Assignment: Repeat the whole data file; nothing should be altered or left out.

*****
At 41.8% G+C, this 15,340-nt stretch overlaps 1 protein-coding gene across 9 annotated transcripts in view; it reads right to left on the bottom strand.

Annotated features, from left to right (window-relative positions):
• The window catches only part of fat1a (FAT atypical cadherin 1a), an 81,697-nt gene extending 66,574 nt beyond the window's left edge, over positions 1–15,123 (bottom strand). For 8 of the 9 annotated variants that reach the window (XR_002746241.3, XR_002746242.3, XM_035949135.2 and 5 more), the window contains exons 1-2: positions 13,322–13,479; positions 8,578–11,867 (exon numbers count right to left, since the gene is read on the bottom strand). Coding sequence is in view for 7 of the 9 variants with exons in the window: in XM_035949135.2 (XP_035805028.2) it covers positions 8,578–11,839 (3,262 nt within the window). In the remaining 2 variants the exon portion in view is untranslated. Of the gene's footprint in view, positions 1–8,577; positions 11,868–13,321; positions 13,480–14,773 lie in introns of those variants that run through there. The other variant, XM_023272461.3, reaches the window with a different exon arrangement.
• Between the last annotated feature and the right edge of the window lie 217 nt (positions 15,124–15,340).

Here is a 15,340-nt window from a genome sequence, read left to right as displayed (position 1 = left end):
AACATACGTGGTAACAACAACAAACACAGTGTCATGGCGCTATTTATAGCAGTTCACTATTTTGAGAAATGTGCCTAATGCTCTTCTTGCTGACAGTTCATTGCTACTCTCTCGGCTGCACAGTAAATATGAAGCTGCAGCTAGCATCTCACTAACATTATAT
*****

At 41.8% G+C, this 15,340-nt stretch overlaps 1 protein-coding gene across 9 annotated transcripts in view; it reads right to left on the bottom strand.

Annotated features, from left to right (window-relative positions):
• The window catches only part of fat1a (FAT atypical cadherin 1a), an 81,697-nt gene extending 66,574 nt beyond the window's left edge, over positions 1–15,123 (bottom strand). For 8 of the 9 annotated variants that reach the window (XR_002746241.3, XR_002746242.3, XM_035949135.2 and 5 more), the window contains exons 1-2: positions 13,322–13,479; positions 8,578–11,867 (exon numbers count right to left, since the gene is read on the bottom strand). Coding sequence is in view for 7 of the 9 variants with exons in the window: in XM_035949135.2 (XP_035805028.2) it covers positions 8,578–11,839 (3,262 nt within the window). In the remaining 2 variants the exon portion in view is untranslated. Of the gene's footprint in view, positions 1–8,577; positions 11,868–13,321; positions 13,480–14,773 lie in introns of those variants that run through there. The other variant, XM_023272461.3, reaches the window with a different exon arrangement.
• Between the last annotated feature and the right edge of the window lie 217 nt (positions 15,124–15,340).

Here is a 15,340-nt window from a genome sequence, read left to right as displayed (position 1 = left end):
AACATACGTGGTAACAACAACAAACACAGTGTCATGGCGCTATTTATAGCAGTTCACTATTTTGAGAAATGTGCCTAATGCTCTTCTTGCTGACAGTTCATTGCTACTCTCTCGGCTGCACAGTAAATATGAAGCTGCAGCTAGCATCTCACTAACATTATAT